Identify antique, wooden dining chairs by determining the type of wood used; inspecting the fasteners used; checking if the wood has any cuts or nicks at the back, sides or bottom; and the wood finish used. The style of the dining chairs is also a determinant.
Wooden dining chairs and other wooden furniture are antique if they are over 50 years old. They are labeled as fine antique if their age is above 150 years.
Typically, chairs of this age and older have paintbrush-like Spanish feet or pad, claw or tapered feet. These chairs also have cane seats and backs and detailed adornments, such as Baroque carvings, carved legs and nature-inspired embellishments. Additionally, since these chairs are handmade, precise symmetry cannot be found in the chair slats, rungs and other small components.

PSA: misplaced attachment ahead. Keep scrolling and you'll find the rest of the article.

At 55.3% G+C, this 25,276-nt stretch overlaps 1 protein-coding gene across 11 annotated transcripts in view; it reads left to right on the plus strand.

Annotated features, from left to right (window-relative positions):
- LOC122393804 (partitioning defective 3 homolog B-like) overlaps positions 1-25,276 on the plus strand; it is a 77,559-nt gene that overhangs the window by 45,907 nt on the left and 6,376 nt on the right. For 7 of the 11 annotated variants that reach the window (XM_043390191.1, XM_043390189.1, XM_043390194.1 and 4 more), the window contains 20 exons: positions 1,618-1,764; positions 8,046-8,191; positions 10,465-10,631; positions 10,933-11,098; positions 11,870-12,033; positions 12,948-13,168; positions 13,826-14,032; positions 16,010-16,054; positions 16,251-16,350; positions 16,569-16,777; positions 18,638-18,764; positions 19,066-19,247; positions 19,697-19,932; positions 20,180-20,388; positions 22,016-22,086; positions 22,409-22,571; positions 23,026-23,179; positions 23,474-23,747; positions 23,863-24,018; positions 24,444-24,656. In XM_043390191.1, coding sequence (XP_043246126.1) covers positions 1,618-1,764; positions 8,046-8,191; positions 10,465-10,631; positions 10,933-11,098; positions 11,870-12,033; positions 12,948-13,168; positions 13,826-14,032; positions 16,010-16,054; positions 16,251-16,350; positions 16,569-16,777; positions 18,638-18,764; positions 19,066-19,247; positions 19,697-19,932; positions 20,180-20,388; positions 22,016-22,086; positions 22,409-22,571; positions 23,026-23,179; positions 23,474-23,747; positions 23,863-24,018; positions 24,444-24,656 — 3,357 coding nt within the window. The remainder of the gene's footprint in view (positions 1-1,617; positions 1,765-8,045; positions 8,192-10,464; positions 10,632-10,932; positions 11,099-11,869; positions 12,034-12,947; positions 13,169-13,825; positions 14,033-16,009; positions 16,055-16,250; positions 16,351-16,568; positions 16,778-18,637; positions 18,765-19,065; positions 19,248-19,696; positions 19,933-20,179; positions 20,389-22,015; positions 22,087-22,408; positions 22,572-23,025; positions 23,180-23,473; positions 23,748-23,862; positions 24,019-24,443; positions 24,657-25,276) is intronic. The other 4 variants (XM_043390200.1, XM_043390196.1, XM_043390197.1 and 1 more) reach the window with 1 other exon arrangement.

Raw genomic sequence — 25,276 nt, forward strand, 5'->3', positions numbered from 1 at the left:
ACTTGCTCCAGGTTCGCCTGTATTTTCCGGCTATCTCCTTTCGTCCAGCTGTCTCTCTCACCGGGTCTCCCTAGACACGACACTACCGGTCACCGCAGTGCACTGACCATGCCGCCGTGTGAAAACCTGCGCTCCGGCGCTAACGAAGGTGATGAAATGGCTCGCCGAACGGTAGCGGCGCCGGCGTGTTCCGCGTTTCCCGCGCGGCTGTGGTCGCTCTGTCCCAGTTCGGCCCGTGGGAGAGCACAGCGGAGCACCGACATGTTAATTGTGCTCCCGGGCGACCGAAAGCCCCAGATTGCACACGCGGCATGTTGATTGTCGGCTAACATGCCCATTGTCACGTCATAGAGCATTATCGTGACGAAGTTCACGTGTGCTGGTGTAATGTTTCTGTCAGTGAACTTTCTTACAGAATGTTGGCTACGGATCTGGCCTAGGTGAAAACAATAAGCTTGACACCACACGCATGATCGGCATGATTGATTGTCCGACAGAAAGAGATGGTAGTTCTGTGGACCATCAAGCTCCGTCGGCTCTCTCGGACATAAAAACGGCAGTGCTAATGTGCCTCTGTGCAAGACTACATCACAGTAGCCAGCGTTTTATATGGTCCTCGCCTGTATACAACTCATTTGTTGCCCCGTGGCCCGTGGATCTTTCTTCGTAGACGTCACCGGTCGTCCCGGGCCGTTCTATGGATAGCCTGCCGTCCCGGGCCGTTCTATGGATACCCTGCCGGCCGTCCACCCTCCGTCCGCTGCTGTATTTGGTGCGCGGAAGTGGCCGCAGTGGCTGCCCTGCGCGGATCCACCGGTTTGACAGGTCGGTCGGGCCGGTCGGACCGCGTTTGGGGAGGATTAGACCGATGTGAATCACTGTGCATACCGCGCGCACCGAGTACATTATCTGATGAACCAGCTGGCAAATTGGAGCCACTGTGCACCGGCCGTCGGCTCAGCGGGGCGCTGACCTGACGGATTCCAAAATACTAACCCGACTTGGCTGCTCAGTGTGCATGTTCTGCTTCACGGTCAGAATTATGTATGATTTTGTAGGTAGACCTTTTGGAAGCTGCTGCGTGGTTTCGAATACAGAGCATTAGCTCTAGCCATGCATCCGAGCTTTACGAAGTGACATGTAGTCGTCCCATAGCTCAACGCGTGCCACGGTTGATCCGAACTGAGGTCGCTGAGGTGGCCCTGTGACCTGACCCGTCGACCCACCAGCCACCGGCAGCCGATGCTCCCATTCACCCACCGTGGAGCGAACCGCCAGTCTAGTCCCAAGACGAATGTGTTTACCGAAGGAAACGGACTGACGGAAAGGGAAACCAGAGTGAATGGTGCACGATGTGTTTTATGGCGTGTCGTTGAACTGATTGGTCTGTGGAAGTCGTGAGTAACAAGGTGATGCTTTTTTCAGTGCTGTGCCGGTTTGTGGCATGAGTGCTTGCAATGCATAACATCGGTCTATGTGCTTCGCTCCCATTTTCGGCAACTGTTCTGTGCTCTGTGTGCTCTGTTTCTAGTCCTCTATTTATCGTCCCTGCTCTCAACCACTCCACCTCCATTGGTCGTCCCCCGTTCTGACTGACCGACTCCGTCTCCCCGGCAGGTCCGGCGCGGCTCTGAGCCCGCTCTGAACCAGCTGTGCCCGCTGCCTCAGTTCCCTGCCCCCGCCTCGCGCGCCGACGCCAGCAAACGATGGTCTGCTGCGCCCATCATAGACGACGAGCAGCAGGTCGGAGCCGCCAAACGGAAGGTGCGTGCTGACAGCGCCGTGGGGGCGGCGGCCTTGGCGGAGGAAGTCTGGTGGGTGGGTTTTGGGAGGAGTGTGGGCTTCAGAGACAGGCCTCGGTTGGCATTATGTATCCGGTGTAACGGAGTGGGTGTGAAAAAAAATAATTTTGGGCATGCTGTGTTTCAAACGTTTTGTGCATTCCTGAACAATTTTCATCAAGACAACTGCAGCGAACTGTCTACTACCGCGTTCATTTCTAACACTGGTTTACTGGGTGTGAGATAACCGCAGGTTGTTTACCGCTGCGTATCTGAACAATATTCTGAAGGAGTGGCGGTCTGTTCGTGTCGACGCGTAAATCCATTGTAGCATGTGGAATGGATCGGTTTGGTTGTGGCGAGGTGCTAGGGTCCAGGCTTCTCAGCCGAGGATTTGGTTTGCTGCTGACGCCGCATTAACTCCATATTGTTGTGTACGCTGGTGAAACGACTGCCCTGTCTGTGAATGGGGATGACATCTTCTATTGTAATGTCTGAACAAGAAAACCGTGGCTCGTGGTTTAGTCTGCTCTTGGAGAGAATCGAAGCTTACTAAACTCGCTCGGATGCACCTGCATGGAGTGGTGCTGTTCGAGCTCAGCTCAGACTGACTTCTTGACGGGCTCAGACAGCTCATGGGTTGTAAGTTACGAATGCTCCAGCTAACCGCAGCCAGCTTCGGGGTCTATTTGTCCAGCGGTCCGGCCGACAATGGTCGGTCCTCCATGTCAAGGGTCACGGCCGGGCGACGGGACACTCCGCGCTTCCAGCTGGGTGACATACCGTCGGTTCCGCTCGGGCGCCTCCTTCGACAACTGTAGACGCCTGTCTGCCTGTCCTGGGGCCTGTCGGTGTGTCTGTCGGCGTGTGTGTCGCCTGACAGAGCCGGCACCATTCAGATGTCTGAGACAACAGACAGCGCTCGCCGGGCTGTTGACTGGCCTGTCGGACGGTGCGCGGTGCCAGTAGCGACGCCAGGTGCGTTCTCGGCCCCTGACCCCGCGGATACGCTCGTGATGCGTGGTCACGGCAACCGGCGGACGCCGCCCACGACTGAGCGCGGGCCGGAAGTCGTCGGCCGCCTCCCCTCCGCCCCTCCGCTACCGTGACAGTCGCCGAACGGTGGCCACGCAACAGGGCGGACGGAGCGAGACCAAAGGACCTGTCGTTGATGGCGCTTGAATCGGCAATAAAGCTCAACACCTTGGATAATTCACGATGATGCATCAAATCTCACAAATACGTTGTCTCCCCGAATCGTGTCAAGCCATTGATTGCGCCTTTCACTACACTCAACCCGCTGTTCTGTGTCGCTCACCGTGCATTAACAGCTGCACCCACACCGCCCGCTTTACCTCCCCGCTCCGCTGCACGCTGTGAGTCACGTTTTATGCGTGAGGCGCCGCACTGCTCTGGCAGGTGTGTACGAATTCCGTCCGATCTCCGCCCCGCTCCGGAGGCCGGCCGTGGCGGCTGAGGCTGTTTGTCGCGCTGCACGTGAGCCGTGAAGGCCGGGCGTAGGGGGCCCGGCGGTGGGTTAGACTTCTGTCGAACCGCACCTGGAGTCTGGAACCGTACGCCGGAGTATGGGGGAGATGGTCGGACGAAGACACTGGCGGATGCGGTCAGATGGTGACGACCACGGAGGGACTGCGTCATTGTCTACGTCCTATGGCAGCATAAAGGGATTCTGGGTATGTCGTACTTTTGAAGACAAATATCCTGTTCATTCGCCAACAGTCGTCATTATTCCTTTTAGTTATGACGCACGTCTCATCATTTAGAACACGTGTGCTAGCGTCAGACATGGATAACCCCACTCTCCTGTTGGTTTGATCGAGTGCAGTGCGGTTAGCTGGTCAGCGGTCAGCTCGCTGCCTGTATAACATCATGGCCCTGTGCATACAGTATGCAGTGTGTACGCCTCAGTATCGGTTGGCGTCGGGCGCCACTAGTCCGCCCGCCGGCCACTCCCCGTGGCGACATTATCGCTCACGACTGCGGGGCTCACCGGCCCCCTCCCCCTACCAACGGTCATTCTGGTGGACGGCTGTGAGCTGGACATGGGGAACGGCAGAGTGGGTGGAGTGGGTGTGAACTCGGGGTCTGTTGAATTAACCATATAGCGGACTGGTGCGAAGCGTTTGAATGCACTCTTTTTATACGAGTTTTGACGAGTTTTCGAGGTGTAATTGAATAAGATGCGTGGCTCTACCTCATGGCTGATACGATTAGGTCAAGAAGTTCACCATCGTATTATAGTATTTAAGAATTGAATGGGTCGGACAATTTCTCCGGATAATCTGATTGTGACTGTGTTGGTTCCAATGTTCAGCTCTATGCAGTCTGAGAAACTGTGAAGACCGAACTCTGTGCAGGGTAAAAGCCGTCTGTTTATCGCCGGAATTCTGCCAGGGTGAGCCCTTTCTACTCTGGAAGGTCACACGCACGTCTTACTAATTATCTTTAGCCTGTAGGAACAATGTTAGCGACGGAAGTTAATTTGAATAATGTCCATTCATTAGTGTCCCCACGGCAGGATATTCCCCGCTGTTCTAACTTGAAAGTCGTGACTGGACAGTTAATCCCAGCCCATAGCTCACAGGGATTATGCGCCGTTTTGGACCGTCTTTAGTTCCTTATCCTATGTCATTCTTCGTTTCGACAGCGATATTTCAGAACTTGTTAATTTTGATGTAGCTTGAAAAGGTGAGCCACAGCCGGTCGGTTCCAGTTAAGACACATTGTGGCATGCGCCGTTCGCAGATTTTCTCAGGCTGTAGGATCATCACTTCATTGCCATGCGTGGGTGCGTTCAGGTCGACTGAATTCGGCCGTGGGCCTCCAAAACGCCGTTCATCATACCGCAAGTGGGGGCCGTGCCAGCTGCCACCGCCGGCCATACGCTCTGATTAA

Also, such chairs are mostly made of mahogany, oak, pine, maple, cherry and walnut wood. The finish given to pieces made before the 1860s is shellac, as opposed to varnish or lacquer. Further, the presence of nicks and cuts in the wood indicates that it was cut with a drawknife or a spokeshave. Saw marks that are straight or arc-shaped also indicate an antique dining chair.
Finally, if the fasteners in the dining chairs have rose-shaped heads that are irregular, square heads or are unevenly threaded screws, it shows that the furniture belongs to the late 1700s and early 1800s. Dining chairs made in the 1900s have machine-made nails or screws with even threads.